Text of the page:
President Donald Trump has vowed to unleash the full force of the U.S. military against Syria after President Bashar al-Assad launched an attack using a toxic chemical believed to be sarin gas in Khan Sheikhoun, killing at least 86 people — including 30 children — and seriously injuring hundreds more.

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Horrific images of the dead flooded social media and were put on display by U.S. Ambassador to the U.N. Nikki Haley for a meeting of the Security Council — all prompting Trump to declare the attack an “affront to humanity,” adding,

“When you kill innocent children, innocent babies, little babies … that crosses … many lines.”

Of course killing children and other innocents with chemicals crosses lines — and anyone not repulsed and outraged would do the world a favor to examine their conscience.

But did it actually happen?

Did Assad, whose forces, with the assistance of Russia, have successfully pushed back against terrorist fighters — including groups like al-Qaeda affiliates, trained and armed by the U.S. and its allies — really feel attacking his own people out of the blue would be a prudent move at this late hour in the conflict?

Would the Syrian leader virtually guarantee his own defeat — if not death — by gassing noncombatant civilians, days after the United States loosened its stance on his continued efforts to wrest the war-ravaged nation from the clutches of extremist groups?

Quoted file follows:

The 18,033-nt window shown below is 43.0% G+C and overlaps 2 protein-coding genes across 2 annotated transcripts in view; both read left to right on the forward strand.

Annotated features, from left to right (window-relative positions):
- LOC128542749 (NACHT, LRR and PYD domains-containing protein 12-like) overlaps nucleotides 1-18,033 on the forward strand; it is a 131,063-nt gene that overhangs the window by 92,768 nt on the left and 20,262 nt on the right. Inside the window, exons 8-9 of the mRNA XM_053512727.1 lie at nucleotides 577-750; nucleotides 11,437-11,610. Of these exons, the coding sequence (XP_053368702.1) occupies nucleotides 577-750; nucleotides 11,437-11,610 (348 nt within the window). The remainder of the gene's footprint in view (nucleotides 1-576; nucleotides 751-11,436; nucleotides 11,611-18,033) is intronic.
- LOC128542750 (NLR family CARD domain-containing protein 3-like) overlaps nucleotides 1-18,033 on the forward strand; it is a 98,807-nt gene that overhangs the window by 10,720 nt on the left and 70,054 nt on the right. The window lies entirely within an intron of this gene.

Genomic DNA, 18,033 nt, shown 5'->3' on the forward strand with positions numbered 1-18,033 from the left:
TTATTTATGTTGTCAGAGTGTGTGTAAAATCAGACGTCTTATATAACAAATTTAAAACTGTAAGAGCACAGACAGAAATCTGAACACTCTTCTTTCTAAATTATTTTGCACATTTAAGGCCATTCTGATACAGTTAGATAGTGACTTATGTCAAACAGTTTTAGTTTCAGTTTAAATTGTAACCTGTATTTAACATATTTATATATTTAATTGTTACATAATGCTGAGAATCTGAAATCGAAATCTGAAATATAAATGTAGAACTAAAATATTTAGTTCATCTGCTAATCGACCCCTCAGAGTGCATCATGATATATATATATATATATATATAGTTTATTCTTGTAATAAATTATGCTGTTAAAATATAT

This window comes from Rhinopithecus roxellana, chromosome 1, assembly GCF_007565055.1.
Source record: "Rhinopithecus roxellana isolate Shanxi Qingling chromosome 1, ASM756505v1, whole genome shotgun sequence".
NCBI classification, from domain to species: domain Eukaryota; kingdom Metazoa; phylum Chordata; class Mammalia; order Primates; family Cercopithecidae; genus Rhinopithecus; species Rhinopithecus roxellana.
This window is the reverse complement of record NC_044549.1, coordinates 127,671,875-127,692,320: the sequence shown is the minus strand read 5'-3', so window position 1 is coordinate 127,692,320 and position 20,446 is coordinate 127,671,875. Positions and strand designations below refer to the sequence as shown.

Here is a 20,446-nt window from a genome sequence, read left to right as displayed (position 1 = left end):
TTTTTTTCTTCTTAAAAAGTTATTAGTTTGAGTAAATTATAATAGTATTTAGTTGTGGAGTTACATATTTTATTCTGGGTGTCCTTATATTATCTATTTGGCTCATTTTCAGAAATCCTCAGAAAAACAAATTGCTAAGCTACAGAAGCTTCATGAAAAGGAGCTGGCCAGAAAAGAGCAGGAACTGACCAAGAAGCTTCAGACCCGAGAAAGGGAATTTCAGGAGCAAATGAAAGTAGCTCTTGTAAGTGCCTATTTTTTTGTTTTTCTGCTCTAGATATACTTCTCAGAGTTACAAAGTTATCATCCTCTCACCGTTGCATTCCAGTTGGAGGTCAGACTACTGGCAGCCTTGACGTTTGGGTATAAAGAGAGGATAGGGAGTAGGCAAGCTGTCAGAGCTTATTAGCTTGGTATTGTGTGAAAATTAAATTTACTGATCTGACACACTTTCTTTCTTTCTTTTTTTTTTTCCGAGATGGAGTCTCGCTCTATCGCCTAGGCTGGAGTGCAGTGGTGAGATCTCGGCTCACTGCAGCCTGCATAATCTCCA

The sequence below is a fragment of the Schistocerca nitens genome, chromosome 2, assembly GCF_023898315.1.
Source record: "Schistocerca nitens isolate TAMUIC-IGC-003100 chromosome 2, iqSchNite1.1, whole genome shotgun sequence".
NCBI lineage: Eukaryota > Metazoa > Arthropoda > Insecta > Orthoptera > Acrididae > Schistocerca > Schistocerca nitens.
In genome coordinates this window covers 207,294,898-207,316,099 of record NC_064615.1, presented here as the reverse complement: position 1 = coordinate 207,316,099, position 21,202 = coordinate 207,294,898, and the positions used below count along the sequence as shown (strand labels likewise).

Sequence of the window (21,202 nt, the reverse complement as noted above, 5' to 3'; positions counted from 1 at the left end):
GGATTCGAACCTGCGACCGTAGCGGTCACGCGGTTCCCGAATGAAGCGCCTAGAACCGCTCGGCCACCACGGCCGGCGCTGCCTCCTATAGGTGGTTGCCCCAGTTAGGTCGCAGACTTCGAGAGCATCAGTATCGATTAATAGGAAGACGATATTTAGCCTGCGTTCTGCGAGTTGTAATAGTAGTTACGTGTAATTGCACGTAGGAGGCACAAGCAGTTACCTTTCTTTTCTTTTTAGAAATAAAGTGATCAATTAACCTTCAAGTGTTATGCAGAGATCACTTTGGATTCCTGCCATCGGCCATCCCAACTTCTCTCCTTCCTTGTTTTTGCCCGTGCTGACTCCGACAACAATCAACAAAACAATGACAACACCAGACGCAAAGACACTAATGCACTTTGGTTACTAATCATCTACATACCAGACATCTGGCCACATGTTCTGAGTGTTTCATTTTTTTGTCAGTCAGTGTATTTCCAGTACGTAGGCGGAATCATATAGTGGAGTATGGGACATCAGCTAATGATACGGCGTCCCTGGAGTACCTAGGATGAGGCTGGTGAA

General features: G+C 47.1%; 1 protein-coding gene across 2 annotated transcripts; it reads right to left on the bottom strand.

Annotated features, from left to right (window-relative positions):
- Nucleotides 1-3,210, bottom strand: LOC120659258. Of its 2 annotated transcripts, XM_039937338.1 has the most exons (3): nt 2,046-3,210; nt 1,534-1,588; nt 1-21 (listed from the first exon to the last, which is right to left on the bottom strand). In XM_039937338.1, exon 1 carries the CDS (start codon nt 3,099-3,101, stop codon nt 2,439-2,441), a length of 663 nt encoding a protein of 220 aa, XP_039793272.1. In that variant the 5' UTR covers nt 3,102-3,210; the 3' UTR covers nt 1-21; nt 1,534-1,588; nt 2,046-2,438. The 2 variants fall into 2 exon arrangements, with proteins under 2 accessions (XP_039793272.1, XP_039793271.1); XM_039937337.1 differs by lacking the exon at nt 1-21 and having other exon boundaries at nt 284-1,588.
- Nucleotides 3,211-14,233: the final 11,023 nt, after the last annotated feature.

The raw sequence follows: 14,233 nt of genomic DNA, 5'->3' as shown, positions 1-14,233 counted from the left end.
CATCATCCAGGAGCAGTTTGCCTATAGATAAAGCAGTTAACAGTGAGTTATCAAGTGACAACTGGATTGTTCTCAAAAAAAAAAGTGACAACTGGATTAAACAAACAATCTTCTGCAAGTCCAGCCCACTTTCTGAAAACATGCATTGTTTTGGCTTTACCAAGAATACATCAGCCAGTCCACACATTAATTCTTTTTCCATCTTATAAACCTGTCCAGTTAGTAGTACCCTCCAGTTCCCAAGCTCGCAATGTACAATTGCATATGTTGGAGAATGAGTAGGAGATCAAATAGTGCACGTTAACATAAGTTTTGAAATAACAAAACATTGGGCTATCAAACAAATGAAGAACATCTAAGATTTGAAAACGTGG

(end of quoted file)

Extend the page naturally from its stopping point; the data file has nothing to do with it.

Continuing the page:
Further, would Assad seriously relegate long-sought peace negotiations to the dustbin of diplomacy, literally the day before talks were to take place?

Not likely.

In fact, the heinous act would be antithetical to any agenda Assad could possibly conjure — but the slaughter of 86 innocents would, however, serve the interests of other parties.

Cui bono? Who benefits? Who, exactly, stands to gain from such a gruesome act?

Beyond the immediate rush to finger Assad responsible, several luminaries already came forward to call the West’s bluff.

Dr. Ron Paul spoke with Ron Paul Institute for Peace and Prosperity executive director Daniel McAdams for the Liberty Report on precisely why the theory Assad would abruptly kill scores of innocent Syrians is strikingly less than legitimate — and why we need to be paying attention to the exponentially more likely culprit.

As the much-beloved former presidential candidate explained, the odious propaganda smearing Assad as a monster for using chemical weapons is strongly indicative of a manufactured opportunity — a false flag.

“Before this episode of possible gas exposure and who did what, things were going along reasonably well for the conditions,” Paul noted. “Trump said let the Syrians decide who should run their country, and peace talks were making out, and Al Qaeda and ISIS were on the run.

“It looks like, maybe, somebody didn’t like that so there had to be an episode, and the blame now is we can’t let that happen because it looks like it might benefit Assad.”


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